Straight, no cheaters.

I found my six-disc set of Miles Davis and John Coltrane and ripped the first three discs today. I hadn’t been listening to much jazz in the last three months and now I’ve dived back into it. This is exactly the kind of jazz I love.

When I listen to this music it does the same thing as the classical music I grew up with; it completely sucks me in. I don’t want to do anything but listen and follow the melodic line, the rhythm, everything, as closely as possible. I find myself smiling at little musical jokes and getting shivers when something unexpected happens.

Music geeks my age or younger are all about post-rock music. If they’re enthusing about an innovative artist, chances are it’s Four Middle Class Kids Making Somewhat Dissonant Noises to a Pop Beat. There are probably at least two electric guitars involved, and if they don’t exactly make rock and roll music, that’s their background. If they do a cover song, it’s likely to be a post-Beatles pop number.

And then I put on a CD like this and think: The most sophisticated and subtle music America produced is here. It’s from the late fifties and early sixties. And it was made by largely uneducated people from poor families, most of them from a mistreated and disadvantaged ethnic group, working under tremendous commercial pressure. The music these people made still feels new today. And there’s more innovation and exploration in one of these songs than a hundred faux naive indie pop albums can muster.

I still like pop music. I can’t be one of those “Well now that I’ve heard jazz I can’t be bothered with pop music” elitists. But the armies of college kids with guitars and Pavement CDs have some catching up to do.

13 thoughts on “Straight, no cheaters.

  1. i agree, a lot. i mostly fall into that post rock group, except that i can’t live without my swing and jazz and blues and classical. and my old crooners too.
    it would do a lot of people some good to just calm down and take the time to listen to what gramma and great gramma listened to. it was fuckin good shit. without it, we would have no music at all. that alone is worth a little more damn respect.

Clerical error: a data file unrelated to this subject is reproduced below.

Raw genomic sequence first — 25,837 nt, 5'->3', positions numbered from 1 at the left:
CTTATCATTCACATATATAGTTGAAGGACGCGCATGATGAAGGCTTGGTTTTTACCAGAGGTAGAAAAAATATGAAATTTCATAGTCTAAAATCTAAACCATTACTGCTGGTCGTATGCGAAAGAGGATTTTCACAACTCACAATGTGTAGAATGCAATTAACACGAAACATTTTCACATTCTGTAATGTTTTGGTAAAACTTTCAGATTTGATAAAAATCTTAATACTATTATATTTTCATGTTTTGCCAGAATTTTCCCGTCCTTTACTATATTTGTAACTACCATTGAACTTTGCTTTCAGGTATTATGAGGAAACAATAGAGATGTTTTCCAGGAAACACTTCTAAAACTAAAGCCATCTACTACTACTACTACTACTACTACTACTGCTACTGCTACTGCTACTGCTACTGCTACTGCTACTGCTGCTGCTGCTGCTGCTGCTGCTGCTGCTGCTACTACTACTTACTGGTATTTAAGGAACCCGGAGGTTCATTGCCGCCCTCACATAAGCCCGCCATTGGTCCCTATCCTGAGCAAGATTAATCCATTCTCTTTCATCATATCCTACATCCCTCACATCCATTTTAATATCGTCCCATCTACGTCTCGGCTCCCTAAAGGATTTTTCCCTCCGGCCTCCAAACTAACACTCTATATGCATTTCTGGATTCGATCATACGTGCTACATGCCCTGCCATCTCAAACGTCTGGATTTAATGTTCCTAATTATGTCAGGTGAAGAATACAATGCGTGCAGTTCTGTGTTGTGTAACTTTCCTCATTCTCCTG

2. i agree, a lot. i mostly fall into that post rock group, except that i can’t live without my swing and jazz and blues and classical. and my old crooners too.
    it would do a lot of people some good to just calm down and take the time to listen to what gramma and great gramma listened to. it was fuckin good shit. without it, we would have no music at all. that alone is worth a little more damn respect.

  3. I’m ashamed to say it, but I’ve never been able to truly appreciate jazz. Maybe because anyone who ever tried to foist it upon me would get very self-righteous about it, maybe I’m just not very smart. I am adept at enjoying and playing (in varying degrees) any other style of music, but jazz leaves me at the corner in the rain.
    I’m glad you can get so much out of it. I wish I could.
    Who was at D’s tonite? Any good?

  4. I’m ashamed to say it, but I’ve never been able to truly appreciate jazz. Maybe because anyone who ever tried to foist it upon me would get very self-righteous about it, maybe I’m just not very smart. I am adept at enjoying and playing (in varying degrees) any other style of music, but jazz leaves me at the corner in the rain.
    I’m glad you can get so much out of it. I wish I could.
    Who was at D’s tonite? Any good?

  5. On second thought, I am a NUT for Big Band jazz from the 30’s and 40’s. Cab Calloway is one of my heroes and I own almost everything he ever released (which is alot). A label in France did a chronological reissue job on him a few years ago that is sensational.
    I saw him perform at the Vine Street Bar And Grill back in 1992… something like that. He was phenomenal, even at that advanced age. Just a three piece piano-led band and his daughter. Did an absolute surreal version of “Good Time Charley’s Got The Blues” where he’d hold out the word “win” to a preposterous length. ie: “Some gotta wiiiiiiiiiiiiiiiiiiiiiiiiiiiiiiiiiiiiiiiiiiiiiiiiiiiiiiiiiin, some gotta lose…”
    A friend got him to autograph his tie. I couldn’t bring myself to approach him – and I don’t get startstruck too easily.

  6. On second thought, I am a NUT for Big Band jazz from the 30’s and 40’s. Cab Calloway is one of my heroes and I own almost everything he ever released (which is alot). A label in France did a chronological reissue job on him a few years ago that is sensational.